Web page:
If you don’t speak Japanese, you’ll be fine. Bring a bilingual dictionary or a friend or cross your fingers and toes hard that maybe the doc that sees you speaks a little English.
If you have lab tests, someone will point you to the correct line on the floor. They are all color coded and it’s like following the yellow brick road. You won’t get lost. And after? Follow them back to the starting point.
Treating a cold the Japanese way
During those first months in Japan and after successfully battling an eye infection, my body was bored and decided to get full on sick.
So sick I couldn’t go to work.
So sick I never wanted to leave my mouldy apartment ever again.
So sick I wanted to curl up in a corner and wish my way back to Canada. Or maybe a guardian angel would arrive and nurse me back to health or at least something more desirable than my current situation.
Instead, my manager showed up with plastic grocery bags, handles straining under the weight of their loads.
Pocari Sweat (a weird, milk-like, fizzy drink that I grew to appreciate years later), fruit juice, bottled tea, fruit and assorted snacks. Heaven! I curled up in bed and watched, “The Last Samurai”.
I’m sure my manager lay advice upon me about getting better and why I was supposed to drink Pocari Sweat but in my incapacitated state, there was no way it was getting through.
This was no problem! I’d eventually meet a man who would give me a rock solid education treating illness the Japanese way.
Hitoshi’s Japanese Rules for when you are sick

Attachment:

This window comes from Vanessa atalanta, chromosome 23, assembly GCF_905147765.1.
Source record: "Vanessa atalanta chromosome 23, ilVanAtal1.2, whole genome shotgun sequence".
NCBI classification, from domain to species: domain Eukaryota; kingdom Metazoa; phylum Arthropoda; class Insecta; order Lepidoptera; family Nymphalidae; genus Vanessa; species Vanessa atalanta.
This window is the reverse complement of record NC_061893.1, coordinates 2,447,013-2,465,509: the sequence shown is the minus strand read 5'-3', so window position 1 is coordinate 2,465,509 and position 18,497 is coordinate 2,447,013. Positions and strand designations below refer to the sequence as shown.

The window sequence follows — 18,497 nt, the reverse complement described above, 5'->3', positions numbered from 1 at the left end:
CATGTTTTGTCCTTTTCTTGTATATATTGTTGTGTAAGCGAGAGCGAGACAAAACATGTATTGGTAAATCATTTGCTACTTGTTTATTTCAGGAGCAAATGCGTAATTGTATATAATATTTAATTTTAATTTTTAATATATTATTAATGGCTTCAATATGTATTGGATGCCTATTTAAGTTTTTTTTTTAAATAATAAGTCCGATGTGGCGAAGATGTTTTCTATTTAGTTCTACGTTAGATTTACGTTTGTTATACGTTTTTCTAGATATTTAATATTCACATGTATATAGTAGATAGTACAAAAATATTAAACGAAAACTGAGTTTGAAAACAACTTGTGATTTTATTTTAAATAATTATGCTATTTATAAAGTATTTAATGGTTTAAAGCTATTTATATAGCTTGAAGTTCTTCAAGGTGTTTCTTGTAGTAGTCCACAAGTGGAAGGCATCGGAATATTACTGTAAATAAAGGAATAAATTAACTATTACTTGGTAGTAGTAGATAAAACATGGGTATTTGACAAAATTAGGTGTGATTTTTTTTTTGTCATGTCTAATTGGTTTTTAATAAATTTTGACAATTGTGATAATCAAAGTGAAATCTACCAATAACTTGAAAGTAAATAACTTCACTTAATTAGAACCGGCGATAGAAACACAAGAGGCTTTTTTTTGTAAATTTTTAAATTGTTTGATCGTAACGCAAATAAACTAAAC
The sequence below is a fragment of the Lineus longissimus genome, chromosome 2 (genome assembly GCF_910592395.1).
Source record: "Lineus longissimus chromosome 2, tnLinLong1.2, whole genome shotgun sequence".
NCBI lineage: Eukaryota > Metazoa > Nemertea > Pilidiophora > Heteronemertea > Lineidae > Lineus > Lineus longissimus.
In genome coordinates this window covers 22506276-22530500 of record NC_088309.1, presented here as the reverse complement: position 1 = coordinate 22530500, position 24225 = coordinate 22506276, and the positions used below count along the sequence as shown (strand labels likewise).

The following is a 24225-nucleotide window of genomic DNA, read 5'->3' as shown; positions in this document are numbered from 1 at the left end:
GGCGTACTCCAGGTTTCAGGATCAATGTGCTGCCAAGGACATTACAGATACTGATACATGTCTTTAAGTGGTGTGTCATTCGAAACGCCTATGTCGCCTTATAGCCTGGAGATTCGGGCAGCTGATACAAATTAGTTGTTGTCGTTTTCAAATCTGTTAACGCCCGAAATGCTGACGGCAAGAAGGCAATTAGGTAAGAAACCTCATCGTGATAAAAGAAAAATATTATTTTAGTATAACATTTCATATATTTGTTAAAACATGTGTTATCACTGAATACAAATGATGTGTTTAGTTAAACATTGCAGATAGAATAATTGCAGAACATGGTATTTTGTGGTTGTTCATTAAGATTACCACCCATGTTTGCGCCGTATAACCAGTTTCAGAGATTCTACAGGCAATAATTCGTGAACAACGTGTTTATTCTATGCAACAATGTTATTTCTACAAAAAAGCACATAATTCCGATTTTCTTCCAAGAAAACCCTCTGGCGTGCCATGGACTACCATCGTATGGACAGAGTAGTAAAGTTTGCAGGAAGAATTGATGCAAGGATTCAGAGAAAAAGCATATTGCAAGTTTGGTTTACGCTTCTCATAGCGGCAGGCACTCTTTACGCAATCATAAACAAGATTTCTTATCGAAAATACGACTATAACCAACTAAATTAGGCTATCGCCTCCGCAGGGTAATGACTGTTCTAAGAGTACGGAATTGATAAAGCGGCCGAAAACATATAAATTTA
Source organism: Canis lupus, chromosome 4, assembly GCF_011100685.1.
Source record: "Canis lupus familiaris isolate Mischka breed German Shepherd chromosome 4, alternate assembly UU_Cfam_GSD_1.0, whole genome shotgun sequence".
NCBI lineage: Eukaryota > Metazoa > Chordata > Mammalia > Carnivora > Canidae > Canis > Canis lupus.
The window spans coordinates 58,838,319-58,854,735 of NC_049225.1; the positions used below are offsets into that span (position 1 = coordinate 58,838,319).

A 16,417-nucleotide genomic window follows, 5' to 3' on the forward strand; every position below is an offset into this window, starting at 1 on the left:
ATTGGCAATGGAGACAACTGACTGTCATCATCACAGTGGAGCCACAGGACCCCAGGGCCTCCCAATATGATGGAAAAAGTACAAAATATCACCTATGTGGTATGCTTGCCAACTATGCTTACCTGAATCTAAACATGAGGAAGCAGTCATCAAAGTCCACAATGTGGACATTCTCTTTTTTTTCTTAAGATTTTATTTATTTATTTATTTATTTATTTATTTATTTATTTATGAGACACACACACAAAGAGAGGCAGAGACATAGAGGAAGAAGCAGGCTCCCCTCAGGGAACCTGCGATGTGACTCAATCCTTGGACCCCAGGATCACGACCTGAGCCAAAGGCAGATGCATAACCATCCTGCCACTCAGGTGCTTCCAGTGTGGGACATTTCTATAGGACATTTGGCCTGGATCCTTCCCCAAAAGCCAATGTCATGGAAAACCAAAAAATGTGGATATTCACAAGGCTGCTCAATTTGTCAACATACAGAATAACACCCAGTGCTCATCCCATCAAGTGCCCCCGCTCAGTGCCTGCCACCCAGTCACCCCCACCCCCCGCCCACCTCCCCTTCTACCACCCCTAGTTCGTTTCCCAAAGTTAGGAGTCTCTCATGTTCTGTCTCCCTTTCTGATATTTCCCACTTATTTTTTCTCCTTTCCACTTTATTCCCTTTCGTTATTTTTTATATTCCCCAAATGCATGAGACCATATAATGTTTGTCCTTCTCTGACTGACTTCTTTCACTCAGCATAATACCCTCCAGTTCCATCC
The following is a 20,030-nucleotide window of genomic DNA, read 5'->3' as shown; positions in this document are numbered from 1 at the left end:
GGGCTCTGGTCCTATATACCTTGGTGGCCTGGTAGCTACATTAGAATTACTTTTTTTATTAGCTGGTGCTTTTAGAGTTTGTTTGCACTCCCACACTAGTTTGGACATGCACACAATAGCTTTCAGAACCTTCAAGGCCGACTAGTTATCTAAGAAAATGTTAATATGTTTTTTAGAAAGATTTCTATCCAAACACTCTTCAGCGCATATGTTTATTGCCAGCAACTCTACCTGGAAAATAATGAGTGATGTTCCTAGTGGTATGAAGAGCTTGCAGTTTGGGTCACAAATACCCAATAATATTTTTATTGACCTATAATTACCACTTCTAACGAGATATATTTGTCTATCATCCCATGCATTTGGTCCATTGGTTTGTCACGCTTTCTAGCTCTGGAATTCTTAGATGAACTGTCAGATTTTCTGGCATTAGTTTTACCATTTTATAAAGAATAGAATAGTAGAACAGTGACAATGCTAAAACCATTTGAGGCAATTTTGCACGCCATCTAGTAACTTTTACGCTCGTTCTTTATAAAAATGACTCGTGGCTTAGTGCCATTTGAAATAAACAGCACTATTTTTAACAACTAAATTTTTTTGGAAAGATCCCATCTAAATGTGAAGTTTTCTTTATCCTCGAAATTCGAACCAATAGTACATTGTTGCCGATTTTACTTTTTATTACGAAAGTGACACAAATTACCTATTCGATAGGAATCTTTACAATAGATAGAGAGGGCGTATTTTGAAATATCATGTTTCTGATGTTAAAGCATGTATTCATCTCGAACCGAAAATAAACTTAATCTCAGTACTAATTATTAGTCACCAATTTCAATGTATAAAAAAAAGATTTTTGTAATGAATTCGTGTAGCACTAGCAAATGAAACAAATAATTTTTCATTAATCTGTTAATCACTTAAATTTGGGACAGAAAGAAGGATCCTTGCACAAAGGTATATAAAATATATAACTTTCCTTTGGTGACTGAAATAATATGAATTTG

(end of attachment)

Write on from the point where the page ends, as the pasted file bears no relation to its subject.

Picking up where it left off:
Hitoshi and I have our unique ways of dealing with illness based on our backgrounds. They are often mismatched and we puzzle each other by our “weird” ways of handling a case of the sickies.
Hitoshi’s strict rules:
- Close the windows.
- Close the doors.
- Turn off the lights.
- Wrap yourself in sweaters and other warm clothing, even if it’s the middle of the sweltering summer.
- Pile blankets on top of your bundled body, even if it’s the middle of a heat wave.
- Drag your ice-cold pillow out of the freezer to lie on. (Remember, hot body, cold head.)
- Turn off the lights.
- No bath. No shower. No washing hair.
- Change your shirt and underwear as needed… ’cause of all that sweating.
Hilary’s Canadian ways of handling being sick
The first time Hitoshi got sick in Japan, I tried to nurse him back to health using my Canadian ways. This did not go well. Despite Hitoshi being incapacitated, he swat away my attempts and insisted on his sweating/suffering method.
He got better all by himself.
Then we moved to Canada and Hitoshi got sick again. I figured that since we were in Canada, he might be swayed by my ways. Nope! The sweating aka suffer method reigned supreme.